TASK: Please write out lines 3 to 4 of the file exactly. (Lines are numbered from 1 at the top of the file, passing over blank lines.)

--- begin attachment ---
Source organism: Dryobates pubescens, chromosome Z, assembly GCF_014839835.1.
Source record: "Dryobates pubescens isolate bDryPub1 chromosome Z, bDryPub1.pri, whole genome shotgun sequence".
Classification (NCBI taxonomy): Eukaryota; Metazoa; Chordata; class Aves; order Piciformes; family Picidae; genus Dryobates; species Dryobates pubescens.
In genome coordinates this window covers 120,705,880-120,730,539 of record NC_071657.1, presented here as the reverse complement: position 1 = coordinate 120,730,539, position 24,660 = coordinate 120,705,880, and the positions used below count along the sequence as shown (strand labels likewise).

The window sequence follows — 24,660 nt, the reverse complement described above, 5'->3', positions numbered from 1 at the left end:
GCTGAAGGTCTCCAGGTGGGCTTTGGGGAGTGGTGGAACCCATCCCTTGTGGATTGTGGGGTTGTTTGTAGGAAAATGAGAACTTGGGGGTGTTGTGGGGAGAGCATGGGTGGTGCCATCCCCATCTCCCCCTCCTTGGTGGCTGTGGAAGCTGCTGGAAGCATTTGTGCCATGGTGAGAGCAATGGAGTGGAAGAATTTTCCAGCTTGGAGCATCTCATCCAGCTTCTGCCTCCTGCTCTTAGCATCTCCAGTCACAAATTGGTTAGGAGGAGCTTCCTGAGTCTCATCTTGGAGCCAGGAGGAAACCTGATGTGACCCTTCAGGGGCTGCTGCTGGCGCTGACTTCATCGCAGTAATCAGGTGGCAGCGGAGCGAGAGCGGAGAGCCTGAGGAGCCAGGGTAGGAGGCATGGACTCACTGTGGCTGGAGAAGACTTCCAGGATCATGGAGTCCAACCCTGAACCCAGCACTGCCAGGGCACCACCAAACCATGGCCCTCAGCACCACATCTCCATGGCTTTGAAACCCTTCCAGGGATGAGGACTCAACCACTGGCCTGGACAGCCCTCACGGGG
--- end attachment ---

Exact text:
Classification (NCBI taxonomy): Eukaryota; Metazoa; Chordata; class Aves; order Piciformes; family Picidae; genus Dryobates; species Dryobates pubescens.
In genome coordinates this window covers 120,705,880-120,730,539 of record NC_071657.1, presented here as the reverse complement: position 1 = coordinate 120,730,539, position 24,660 = coordinate 120,705,880, and the positions used below count along the sequence as shown (strand labels likewise).